Sony’s smartphone business has always been seen as on the verge of folding. After a brief period of fame, Sony’s flagships have mostly failed to secure a foothold in the market, thanks to a combination of high prices and less impressive features. When Sony sold its VAIO PC business to a Japanese company, it was expected it would do the same with its smartphones soon as well. The good news: Sony President Kazuo Hirai thinks that smartphones are still a viable business. The bad news: it really doesn’t care that much anymore.
That seems to be the impression that Hirai was giving in an interview with the Australian Finance Review. He isn’t so interested anymore on whether or not Sony even becomes one of the top 5 smartphone makers in the world, let alone go head to head with Apple and Samsung. As long as it isn’t operating at a loss, Sony is likely to keep its phone division around.
Hirai is more interested in the next paradigm shift in computing that happens every 10 years, or so the experts say. 10 years ago, that was the smartphone. This time, it’s virtual reality and mixed reality. In other words, Sony is very interested in VR and believes it already has an advantage in that area, even if its PS VR was the last of the big three to arrive in the market.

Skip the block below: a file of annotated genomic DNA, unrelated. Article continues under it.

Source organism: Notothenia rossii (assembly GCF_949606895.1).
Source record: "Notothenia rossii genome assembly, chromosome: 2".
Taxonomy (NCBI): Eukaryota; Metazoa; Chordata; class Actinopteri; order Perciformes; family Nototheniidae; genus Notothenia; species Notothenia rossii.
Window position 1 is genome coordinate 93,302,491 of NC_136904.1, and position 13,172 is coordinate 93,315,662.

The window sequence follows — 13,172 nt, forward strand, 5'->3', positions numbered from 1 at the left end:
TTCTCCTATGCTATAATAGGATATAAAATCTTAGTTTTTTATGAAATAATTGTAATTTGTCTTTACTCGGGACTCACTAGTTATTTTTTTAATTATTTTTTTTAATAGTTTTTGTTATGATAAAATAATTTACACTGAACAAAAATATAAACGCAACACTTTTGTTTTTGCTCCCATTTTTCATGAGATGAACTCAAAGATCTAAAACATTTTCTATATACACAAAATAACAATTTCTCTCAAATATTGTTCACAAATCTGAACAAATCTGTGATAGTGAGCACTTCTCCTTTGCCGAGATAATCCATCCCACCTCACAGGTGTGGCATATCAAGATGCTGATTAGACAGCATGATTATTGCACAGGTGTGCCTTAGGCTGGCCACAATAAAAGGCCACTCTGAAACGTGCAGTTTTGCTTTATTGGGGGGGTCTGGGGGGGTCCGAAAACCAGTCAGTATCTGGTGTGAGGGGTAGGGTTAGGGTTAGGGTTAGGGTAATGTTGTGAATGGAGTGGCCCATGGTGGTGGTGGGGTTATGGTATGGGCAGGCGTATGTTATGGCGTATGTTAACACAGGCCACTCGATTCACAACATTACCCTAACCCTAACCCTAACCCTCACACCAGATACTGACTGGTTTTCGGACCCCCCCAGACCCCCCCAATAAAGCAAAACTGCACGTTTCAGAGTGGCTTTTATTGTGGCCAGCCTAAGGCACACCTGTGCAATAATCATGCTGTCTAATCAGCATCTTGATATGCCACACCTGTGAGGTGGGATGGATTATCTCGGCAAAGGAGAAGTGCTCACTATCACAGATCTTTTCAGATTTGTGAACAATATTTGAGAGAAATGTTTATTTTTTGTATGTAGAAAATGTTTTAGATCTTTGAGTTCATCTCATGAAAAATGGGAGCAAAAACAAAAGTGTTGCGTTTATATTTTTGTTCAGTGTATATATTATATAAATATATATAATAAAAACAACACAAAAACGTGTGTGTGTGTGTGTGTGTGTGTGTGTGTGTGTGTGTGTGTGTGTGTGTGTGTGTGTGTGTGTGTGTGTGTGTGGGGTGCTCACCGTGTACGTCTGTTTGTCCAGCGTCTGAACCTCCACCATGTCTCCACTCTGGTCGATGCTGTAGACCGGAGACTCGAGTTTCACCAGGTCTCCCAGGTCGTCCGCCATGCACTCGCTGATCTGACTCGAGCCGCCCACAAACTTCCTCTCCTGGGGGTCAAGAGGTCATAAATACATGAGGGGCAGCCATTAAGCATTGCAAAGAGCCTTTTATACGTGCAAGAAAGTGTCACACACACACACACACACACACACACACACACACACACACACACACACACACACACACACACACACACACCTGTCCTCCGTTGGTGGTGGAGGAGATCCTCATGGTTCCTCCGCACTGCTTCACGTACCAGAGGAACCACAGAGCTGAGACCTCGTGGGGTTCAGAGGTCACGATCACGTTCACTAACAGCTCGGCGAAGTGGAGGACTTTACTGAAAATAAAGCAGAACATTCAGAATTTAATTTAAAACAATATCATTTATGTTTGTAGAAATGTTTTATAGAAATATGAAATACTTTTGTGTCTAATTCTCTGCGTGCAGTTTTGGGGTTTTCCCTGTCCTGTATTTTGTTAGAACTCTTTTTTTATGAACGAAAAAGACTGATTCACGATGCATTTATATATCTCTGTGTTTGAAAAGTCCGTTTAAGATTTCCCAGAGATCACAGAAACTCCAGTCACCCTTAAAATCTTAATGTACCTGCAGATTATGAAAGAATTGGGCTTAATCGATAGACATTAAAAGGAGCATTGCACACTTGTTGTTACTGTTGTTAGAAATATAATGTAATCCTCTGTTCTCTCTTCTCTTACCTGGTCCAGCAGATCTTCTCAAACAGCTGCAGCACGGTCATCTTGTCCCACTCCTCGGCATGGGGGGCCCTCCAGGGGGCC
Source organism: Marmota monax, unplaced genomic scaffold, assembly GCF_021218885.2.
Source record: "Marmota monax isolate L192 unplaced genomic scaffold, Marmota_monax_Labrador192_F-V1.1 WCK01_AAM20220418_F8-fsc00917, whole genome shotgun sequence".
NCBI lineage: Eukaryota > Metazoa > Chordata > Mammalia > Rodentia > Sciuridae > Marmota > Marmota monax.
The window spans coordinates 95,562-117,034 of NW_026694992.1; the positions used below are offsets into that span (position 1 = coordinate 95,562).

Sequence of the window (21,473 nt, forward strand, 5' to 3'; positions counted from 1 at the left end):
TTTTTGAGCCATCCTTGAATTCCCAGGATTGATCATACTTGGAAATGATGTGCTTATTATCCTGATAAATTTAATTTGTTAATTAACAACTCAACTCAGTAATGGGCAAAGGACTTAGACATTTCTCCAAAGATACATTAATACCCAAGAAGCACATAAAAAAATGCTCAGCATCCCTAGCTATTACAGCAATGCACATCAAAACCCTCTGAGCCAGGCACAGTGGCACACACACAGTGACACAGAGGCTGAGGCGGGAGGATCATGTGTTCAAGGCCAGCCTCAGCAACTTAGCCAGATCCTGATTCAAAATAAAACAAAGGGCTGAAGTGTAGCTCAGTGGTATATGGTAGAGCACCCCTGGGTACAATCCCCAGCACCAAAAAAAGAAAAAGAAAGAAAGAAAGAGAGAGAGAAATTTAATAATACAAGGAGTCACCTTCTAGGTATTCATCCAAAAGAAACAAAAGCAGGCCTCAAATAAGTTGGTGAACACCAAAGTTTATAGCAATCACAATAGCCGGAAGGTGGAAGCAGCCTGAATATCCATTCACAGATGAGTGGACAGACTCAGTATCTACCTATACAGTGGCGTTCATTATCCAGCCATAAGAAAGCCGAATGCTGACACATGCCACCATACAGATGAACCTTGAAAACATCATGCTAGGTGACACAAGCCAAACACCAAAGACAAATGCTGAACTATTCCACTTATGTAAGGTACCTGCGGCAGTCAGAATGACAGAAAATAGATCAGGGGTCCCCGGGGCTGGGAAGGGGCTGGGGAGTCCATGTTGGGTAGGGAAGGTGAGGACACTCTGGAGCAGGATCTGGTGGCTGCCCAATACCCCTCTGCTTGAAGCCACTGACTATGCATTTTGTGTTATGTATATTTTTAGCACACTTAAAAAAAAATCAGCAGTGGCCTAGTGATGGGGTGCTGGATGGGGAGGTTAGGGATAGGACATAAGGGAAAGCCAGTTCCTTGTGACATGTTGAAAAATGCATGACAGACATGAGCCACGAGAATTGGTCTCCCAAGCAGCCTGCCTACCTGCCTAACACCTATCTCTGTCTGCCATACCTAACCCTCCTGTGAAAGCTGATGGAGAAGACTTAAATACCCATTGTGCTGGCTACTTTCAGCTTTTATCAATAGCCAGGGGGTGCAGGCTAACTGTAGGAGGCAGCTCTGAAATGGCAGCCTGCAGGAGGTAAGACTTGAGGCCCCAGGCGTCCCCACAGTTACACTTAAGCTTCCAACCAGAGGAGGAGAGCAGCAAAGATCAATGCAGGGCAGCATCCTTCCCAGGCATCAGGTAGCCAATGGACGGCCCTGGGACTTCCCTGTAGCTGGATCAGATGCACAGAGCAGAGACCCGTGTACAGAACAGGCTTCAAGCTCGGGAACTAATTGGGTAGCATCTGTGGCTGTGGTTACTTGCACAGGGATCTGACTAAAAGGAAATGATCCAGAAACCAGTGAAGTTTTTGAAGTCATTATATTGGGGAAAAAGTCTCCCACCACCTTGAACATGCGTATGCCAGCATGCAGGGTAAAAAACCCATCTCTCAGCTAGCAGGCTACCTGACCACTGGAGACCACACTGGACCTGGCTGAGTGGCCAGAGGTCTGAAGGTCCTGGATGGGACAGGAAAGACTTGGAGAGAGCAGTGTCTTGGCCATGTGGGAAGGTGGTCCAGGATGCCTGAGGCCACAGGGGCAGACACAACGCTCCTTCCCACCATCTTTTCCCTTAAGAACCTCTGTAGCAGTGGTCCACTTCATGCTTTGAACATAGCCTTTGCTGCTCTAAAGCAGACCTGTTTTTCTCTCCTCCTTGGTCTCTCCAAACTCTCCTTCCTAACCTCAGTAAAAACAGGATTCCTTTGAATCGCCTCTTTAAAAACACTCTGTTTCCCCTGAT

VR is mostly seen as an entertainment-centric technology, and that’s exactly where most of Sony’s businesses and assets like. That includes not just TVs, audio equipment, or gaming systems but also studios and publishers as well. It’s no surprise, then, that Sony sees VR as its next big thing, and not just for consumers either. VR can also be used in B2B applications, like training or communication.
Hirai, however, isn’t hedging all its bets in VR. It has also dabbled in smaller, more experimental ideas, like the FES U smartwatch or in-ear personal assistants. He sees opportunities for growth in many areas, especially VR. The mobile market, sadly, is not one of them.